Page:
Regardless of what Farage does next – and it is also possible (if a little out of character) that he’ll fade away for a little while to spend more time with his £80,000 MEP salary – he won’t be gone for long. His departure now is a calculated one. Unlike Boris Johnson, who never intended for a Leave victory and whose best-laid plans were thrown into disarray by it (and by Michael Gove stabbing him in the back), Farage likely believed that Leave could win the referendum all along. He’s got a plan, not for Brexit – nobody had a plan for Brexit – but for himself and his future career.

Farage is a rabble-rouser, and he knows that the rabble he has roused is going to stay roused. Brexit isn’t going to deliver what Leave voters want, not least because what many Leave voters actually want is impossible by any means short of a full embrace of fascist authoritarianism. Britain will muddle through somehow – economically and politically damaged, perhaps outside the EU, and perhaps with the UK no longer intact. Migrants will still be there, though. Businesses owned and staffed by non-white people will still be there. EU regulations will mostly still be there. The people who have been left behind by successive waves of neoliberal policymaking over the past 35 years will, if anything, be even worse off than before. Their vote to leave the EU won’t have changed their economic misery or removed the visible manifestations of the immigration which they blame for that misery. Their anger with politics, with governments, with elites and with all of the institutions which make up the British state will only intensify and curdle as they come around to the belief that the politicians have screwed them again. They voted to leave, and the politicians found a mealy-mouthed way to wriggle out of it. The people, the real people, the proper English people, spoke, and all those lying experts and self-serving intellectuals and greedy politicians just found a way to ignore it.

Nigel Farage will be right there to nod, to listen and to focus that outrage, fear and fury – just like he did prior to the referendum. He wants to be out of politics for now, because he doesn’t want to be seen to have anything to do with the stitch-up that’s inevitably coming. In his absence, UKIP will likely fall into a terminal decline. It’s never truly been more than the Nigel Farage Party, with other senior figures like Douglas Carswell and Neil Hamilton having none of his profile, his charisma, or his political nous. It doesn’t matter; UKIP was a vehicle and has served its purpose for now. Farage gets to play the tired, noble statesman who has achieved his purpose, slide out of politics (whether into the media or into temporary obscurity is a moot point) and ready himself to step back in down the line. He’ll be just as outraged as the Leave voters. He worked so hard for this result, to secure the UK’s independence, and those grasping, sleazy politicians in Westminster have undermined it all and ignored the voice of the real English people. He will be the perfect chalice to hold their anger, their frustration and their hate, and they will power him onwards to whatever his next political goal may be.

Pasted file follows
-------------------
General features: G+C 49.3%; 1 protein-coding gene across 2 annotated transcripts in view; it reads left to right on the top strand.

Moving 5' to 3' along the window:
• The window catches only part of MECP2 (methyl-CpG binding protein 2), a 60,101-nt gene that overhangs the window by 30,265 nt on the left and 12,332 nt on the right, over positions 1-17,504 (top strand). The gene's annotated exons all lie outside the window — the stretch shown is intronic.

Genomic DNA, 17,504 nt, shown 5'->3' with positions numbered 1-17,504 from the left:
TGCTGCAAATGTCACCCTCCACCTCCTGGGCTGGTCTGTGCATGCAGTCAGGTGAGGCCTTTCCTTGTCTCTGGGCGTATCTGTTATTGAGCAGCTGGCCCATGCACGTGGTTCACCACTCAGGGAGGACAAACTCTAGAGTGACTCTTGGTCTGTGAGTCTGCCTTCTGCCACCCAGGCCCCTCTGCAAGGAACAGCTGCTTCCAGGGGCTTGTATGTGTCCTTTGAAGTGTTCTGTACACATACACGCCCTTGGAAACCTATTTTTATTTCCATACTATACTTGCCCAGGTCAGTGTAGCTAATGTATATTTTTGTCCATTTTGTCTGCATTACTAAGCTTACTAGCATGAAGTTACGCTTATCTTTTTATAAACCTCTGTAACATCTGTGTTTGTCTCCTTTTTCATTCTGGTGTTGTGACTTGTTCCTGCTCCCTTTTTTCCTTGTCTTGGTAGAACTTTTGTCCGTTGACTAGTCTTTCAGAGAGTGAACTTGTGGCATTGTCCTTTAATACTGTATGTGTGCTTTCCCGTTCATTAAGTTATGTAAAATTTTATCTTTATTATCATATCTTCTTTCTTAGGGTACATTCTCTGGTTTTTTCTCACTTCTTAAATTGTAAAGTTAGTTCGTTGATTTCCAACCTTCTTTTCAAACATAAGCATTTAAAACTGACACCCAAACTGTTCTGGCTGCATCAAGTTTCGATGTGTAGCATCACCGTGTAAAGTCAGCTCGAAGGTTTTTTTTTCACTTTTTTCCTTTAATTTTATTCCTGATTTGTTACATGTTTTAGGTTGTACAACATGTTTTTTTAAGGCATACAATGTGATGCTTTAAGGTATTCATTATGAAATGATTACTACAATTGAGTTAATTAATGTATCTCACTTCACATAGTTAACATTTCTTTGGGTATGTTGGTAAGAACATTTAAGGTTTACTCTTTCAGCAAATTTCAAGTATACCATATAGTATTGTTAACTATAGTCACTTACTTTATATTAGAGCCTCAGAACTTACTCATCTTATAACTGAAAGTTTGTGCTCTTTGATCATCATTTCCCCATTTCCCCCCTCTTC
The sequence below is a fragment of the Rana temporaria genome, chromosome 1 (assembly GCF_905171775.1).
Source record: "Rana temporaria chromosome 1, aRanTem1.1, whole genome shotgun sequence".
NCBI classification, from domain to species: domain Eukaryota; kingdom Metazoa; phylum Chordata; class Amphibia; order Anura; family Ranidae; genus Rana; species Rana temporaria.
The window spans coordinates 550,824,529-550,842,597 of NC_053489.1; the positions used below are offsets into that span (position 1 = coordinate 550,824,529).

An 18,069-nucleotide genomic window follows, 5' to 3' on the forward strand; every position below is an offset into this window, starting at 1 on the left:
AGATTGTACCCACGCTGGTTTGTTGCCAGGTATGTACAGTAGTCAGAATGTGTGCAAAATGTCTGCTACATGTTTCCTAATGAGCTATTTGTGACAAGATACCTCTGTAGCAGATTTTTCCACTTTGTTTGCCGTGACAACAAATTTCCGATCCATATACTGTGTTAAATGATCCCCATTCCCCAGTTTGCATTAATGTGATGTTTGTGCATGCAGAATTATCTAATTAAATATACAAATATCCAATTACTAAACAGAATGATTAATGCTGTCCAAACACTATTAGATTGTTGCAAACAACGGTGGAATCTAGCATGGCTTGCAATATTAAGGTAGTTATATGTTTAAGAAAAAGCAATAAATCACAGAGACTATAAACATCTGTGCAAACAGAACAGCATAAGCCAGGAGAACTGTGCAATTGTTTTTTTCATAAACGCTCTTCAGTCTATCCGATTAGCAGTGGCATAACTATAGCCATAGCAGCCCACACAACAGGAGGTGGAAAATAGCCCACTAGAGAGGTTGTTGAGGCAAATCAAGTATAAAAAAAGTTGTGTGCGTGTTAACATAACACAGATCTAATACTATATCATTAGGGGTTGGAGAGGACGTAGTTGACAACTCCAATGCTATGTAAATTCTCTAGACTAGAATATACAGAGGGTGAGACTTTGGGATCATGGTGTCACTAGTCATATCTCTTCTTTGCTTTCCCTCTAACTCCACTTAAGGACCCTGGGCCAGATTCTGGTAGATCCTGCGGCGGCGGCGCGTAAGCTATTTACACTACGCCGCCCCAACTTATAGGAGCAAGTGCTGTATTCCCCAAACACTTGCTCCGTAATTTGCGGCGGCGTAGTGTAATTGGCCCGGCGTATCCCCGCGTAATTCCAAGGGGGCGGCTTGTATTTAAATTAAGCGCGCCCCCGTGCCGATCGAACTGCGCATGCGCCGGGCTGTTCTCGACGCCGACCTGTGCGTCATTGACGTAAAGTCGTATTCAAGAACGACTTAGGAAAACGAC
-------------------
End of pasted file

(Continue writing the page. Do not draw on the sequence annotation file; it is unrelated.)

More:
We’re not done with Nigel Farage. The people currently scorning him for running away from his responsibilities as the UK falls asunder aren’t the people who matter; they’ve never understood or been in thrall to the cult of Farage the Everyman, Farage the Proper Englishman, Farage Who Only Says What Everyone Is Thinking. Those who have believed in him this far won’t see his resignation now as any kind of cowardice or betrayal – hasn’t he earned a rest, after putting it to those smug Eurocrats and Westminster slimeballs for so long? – and will embrace him with open arms and ample spittle-flecked fury when he returns.

Needless to say, it’s not exactly reassuring that the politician who has most openly flirted with fascism is the only one who actually seems to have a game plan…